In the previous article this blog discussed the value of PC gaming in bringing Linux to the mainstream home user, and in particular the importance of stable drivers as an enabler of this revolution, but what about the other technologies that will underpin a truly first-class linux user experience? In many cases the mainstream user won’t be aware of the technologies that provide this user experience, and even if they did they really wouldn’t care, because the limit of their interest is that the computer and it software environment work seamlessly to meet their user needs. This does mean however that those technologies, and their progress towards maturity, are not of interest to those with a nerdier bent.
This article will pick up a few of the technologies that this blog deems key to bringing linux to the mainstream user.
The first and most frequent point of contact between the user and their computer is the Desktop Environment (DE), the aggregation of icons, windows, toolbars, folders, wallpapers, shortcuts and desktop widgets, themed and styled in a given way to create a distinctive graphical user interface (GUI). The three DE’s which will define the year of linux include KDE and Gnome as the two dominant desktop computing paradigms, and MeeGo as the emergent competitor in the mobile computing paradigm.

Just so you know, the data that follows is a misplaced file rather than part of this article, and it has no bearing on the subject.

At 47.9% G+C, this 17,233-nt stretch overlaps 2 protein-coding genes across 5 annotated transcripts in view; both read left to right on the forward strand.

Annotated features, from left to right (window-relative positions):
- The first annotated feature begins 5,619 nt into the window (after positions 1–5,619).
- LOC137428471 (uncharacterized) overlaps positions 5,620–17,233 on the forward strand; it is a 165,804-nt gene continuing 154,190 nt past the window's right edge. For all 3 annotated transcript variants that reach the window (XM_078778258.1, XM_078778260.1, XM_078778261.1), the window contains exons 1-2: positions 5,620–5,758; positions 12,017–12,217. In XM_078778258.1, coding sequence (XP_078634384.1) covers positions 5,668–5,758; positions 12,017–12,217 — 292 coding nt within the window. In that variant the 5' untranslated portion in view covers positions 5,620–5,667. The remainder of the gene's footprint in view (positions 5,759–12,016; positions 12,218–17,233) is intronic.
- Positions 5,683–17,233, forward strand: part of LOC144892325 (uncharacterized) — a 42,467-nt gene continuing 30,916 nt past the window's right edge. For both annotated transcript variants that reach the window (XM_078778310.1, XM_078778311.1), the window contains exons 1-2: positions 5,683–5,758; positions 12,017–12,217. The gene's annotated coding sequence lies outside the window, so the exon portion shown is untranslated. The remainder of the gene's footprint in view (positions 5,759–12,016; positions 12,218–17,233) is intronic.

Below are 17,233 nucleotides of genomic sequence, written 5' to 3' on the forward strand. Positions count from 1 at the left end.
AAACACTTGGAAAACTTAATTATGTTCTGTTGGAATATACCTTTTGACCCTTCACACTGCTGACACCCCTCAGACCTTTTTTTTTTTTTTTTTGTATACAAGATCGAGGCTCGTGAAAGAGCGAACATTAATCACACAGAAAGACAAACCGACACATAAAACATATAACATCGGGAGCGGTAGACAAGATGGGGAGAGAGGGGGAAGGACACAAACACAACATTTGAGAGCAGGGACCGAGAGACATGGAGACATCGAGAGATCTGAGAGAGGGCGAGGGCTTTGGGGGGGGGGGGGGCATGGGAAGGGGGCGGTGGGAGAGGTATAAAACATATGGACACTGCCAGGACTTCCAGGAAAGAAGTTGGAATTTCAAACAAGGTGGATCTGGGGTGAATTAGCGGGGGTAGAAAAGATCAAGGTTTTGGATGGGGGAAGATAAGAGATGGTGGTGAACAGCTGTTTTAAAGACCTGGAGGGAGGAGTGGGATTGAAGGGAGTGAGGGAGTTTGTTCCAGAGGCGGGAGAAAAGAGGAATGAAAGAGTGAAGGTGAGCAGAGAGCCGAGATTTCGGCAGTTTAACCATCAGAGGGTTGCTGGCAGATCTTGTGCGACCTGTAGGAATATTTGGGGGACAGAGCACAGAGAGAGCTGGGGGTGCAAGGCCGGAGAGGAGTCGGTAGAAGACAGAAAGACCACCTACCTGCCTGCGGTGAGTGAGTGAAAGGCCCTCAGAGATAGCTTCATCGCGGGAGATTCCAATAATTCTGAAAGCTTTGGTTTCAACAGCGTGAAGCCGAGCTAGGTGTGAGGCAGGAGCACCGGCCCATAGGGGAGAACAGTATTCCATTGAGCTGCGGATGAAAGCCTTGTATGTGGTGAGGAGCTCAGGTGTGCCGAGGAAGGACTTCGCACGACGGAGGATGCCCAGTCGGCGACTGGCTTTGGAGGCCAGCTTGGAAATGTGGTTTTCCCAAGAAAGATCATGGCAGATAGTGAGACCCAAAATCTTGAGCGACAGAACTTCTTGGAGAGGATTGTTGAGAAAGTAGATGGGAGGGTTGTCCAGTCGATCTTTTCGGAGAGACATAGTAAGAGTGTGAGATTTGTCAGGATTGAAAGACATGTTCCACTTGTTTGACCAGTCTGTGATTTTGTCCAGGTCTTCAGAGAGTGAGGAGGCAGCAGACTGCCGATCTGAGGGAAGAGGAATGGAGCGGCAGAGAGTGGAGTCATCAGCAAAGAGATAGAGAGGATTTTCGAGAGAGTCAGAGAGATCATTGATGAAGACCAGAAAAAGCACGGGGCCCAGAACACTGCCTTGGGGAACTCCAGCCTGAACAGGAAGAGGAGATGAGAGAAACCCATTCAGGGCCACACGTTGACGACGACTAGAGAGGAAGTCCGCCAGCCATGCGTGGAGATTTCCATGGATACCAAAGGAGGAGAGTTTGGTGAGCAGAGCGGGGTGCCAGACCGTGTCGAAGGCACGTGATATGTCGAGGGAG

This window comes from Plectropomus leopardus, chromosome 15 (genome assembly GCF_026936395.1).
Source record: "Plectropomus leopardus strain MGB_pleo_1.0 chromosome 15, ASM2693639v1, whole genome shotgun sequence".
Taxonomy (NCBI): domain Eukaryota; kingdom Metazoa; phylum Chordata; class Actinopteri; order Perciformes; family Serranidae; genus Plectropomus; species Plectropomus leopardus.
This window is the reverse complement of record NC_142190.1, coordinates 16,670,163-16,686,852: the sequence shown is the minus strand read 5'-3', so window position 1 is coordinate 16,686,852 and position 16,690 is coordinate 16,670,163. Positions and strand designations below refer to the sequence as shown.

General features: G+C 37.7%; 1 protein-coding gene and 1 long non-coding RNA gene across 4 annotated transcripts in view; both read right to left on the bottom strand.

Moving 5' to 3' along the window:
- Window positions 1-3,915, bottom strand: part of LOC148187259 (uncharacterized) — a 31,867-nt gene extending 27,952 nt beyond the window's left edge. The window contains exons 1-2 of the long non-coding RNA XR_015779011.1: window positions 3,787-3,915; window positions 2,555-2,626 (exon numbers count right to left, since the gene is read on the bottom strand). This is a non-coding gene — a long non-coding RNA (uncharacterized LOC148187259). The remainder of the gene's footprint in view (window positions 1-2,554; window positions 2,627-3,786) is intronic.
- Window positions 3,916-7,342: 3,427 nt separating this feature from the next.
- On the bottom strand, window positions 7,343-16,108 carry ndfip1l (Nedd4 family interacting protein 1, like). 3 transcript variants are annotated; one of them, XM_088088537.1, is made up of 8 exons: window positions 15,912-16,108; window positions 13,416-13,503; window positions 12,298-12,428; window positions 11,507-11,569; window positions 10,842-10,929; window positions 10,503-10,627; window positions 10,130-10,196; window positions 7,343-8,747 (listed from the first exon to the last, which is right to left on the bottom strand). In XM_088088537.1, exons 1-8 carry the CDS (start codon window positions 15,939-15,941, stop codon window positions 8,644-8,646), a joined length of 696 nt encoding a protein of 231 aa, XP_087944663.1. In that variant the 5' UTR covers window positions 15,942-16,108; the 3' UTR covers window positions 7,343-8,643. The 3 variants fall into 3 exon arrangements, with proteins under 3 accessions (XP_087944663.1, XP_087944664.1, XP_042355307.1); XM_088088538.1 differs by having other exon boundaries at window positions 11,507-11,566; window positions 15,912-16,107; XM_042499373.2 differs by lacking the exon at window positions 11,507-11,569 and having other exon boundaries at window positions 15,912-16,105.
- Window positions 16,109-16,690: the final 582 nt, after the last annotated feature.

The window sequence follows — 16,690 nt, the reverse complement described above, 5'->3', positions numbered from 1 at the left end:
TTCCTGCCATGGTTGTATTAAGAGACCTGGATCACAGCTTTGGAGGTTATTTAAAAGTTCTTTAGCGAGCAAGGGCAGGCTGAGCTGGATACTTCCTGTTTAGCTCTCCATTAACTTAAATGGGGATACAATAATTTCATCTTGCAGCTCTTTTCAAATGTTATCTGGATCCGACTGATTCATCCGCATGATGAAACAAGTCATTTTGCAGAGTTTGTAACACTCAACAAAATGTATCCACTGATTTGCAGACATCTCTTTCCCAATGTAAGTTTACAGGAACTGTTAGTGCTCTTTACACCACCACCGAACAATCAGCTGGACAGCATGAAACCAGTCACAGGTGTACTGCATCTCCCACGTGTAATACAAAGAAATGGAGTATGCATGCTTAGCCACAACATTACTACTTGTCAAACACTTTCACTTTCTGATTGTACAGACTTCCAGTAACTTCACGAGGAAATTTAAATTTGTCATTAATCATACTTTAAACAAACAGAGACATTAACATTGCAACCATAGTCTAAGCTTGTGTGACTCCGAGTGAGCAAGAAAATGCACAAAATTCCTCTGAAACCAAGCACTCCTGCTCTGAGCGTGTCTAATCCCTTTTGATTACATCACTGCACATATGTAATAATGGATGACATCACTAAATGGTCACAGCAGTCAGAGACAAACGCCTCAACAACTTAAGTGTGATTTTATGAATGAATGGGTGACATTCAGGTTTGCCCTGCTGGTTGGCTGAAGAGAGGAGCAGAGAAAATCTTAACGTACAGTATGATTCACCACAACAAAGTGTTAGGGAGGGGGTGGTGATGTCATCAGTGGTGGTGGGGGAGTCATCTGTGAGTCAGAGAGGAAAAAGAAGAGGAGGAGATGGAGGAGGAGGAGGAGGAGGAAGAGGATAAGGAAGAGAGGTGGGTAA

KDE4 is the culmination fourteen month re-factoring of the previous KDE codebase, and included the several new technologies known as the Pillars of KDE4: Phonon is the multimedia API provided by Qt and is the standard abstraction for handling multimedia streams within the KDE 4 software collection. Phonon was originally created to allow KDE 4 to be independent of any single multimedia framework such as GStreamer or xine and to provide a stable API for KDE 4’s lifetime. Solid is a new device integration framework for KDE 4, the current release of the K Desktop Environment. It functions on similar principles to KDE’s multimedia pillar Phonon; rather than managing hardware on its own, instead it makes existing solutions accessible through a single API. Decibel is a new communication framework for KDE4, the current major release of the KDE desktop environment. Decibel aims to integrate all communication protocols into the desktop. As of now users have all their contacts in different applications: AOL, MSN, E-mail, Skype, etc. Akonadi is a storage service for personal information management (PIM) data and meta data and will provide unique desktop wide object identification and retrieval. Akonadi will function as an extensible data storage for all PIM applications. Due to the use of so many new technologies KDE4 has had a difficult birth, first released in January 2008 as v4.0 it was little more than a development release, with v4.1 six months later which could at best be considered a release candidate, and it was not until v4.3 in Summer 2009 that KDE was considered both feature-rich and stable enough to be considered better than the 3.x series that preceded it. Version 4.5 to be released this summer looks like it will finally capitalise on all the new technologies released, and allowed sufficient time for the broader ecosystem of KDE applications to make full use if these technologies too.